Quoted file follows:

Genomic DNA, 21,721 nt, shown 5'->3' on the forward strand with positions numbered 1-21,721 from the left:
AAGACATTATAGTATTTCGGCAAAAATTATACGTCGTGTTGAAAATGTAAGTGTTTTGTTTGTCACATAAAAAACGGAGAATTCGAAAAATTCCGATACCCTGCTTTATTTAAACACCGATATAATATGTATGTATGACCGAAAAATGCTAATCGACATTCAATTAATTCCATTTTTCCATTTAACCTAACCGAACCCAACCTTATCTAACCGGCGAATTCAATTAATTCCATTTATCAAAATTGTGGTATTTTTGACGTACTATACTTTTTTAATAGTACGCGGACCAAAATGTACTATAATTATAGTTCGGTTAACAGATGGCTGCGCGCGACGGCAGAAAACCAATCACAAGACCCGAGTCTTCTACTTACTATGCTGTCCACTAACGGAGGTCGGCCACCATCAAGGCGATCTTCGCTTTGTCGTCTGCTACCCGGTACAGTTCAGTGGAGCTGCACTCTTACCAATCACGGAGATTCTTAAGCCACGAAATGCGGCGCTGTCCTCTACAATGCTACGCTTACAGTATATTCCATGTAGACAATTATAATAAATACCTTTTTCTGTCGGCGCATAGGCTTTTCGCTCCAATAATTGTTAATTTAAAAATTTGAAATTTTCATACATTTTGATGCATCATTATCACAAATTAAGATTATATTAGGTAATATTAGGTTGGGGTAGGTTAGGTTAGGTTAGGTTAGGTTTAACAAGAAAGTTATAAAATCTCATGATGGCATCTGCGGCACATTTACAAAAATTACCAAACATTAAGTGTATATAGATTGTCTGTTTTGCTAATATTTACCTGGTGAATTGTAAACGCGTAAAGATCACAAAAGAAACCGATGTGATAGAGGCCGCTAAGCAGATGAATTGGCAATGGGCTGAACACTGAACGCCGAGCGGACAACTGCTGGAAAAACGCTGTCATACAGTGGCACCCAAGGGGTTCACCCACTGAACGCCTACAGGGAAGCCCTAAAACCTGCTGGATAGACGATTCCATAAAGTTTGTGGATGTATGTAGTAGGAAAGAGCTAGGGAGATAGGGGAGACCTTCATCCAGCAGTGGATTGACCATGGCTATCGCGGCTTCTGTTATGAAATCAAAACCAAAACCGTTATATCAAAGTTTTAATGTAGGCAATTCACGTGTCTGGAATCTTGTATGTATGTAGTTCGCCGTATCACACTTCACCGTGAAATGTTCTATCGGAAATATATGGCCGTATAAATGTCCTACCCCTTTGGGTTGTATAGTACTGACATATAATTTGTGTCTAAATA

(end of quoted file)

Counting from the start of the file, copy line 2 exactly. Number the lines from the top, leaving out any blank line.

AAGACATTATAGTATTTCGGCAAAAATTATACGTCGTGTTGAAAATGTAAGTGTTTTGTTTGTCACATAAAAAACGGAGAATTCGAAAAATTCCGATACCCTGCTTTATTTAAACACCGATATAATATGTATGTATGACCGAAAAATGCTAATCGACATTCAATTAATTCCATTTTTCCATTTAACCTAACCGAACCCAACCTTATCTAACCGGCGAATTCAATTAATTCCATTTATCAAAATTGTGGTATTTTTGACGTACTATACTTTTTTAATAGTACGCGGACCAAAATGTACTATAATTATAGTTCGGTTAACAGATGGCTGCGCGCGACGGCAGAAAACCAATCACAAGACCCGAGTCTTCTACTTACTATGCTGTCCACTAACGGAGGTCGGCCACCATCAAGGCGATCTTCGCTTTGTCGTCTGCTACCCGGTACAGTTCAGTGGAGCTGCACTCTTACCAATCACGGAGATTCTTAAGCCACGAAATGCGGCGCTGTCCTCTACAATGCTACGCTTACAGTATATTCCATGTAGACAATTATAATAAATACCTTTTTCTGTCGGCGCATAGGCTTTTCGCTCCAATAATTGTTAATTTAAAAATTTGAAATTTTCATACATTTTGATGCATCATTATCACAAATTAAGATTATATTAGGTAATATTAGGTTGGGGTAGGTTAGGTTAGGTTAGGTTAGGTTTAACAAGAAAGTTATAAAATCTCATGATGGCATCTGCGGCACATTTACAAAAATTACCAAACATTAAGTGTATATAGATTGTCTGTTTTGCTAATATTTACCTGGTGAATTGTAAACGCGTAAAGATCACAAAAGAAACCGATGTGATAGAGGCCGCTAAGCAGATGAATTGGCAATGGGCTGAACACTGAACGCCGAGCGGACAACTGCTGGAAAAACGCTGTCATACAGTGGCACCCAAGGGGTTCACCCACTGAACGCCTACAGGGAAGCCCTAAAACCTGCTGGATAGACGATTCCATAAAGTTTGTGGATGTATGTAGTAGGAAAGAGCTAGGGAGATAGGGGAGACCTTCATCCAGCAGTGGATTGACCATGGCTATCGCGGCTTCTGTTATGAAATCAAAACCAAAACCGTTATATCAAAGTTTTAATGTAGGCAATTCACGTGTCTGGAATCTTGTATGTATGTAGTTCGCCGTATCACACTTCACCGTGAAATGTTCTATCGGAAATATATGGCCGTATAAATGTCCTACCCCTTTGGGTTGTATAGTACTGACATATAATTTGTGTCTAAATA